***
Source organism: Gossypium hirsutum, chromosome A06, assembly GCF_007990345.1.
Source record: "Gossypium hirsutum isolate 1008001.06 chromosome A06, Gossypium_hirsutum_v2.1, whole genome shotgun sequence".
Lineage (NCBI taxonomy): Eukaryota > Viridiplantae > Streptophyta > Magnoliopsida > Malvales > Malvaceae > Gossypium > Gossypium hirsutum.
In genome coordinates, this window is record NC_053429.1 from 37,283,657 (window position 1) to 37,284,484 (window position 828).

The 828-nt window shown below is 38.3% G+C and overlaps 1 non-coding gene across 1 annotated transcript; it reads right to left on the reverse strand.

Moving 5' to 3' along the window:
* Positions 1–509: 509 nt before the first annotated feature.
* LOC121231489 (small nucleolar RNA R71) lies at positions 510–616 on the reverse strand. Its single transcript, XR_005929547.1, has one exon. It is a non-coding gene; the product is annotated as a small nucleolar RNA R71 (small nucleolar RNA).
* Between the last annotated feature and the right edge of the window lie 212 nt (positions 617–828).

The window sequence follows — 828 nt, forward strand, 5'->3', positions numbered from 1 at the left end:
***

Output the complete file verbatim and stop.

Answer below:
Source organism: Gossypium hirsutum, chromosome A06, assembly GCF_007990345.1.
Source record: "Gossypium hirsutum isolate 1008001.06 chromosome A06, Gossypium_hirsutum_v2.1, whole genome shotgun sequence".
Lineage (NCBI taxonomy): Eukaryota > Viridiplantae > Streptophyta > Magnoliopsida > Malvales > Malvaceae > Gossypium > Gossypium hirsutum.
In genome coordinates, this window is record NC_053429.1 from 37,283,657 (window position 1) to 37,284,484 (window position 828).

The 828-nt window shown below is 38.3% G+C and overlaps 1 non-coding gene across 1 annotated transcript; it reads right to left on the reverse strand.

Moving 5' to 3' along the window:
* Positions 1–509: 509 nt before the first annotated feature.
* LOC121231489 (small nucleolar RNA R71) lies at positions 510–616 on the reverse strand. Its single transcript, XR_005929547.1, has one exon. It is a non-coding gene; the product is annotated as a small nucleolar RNA R71 (small nucleolar RNA).
* Between the last annotated feature and the right edge of the window lie 212 nt (positions 617–828).

The window sequence follows — 828 nt, forward strand, 5'->3', positions numbered from 1 at the left end: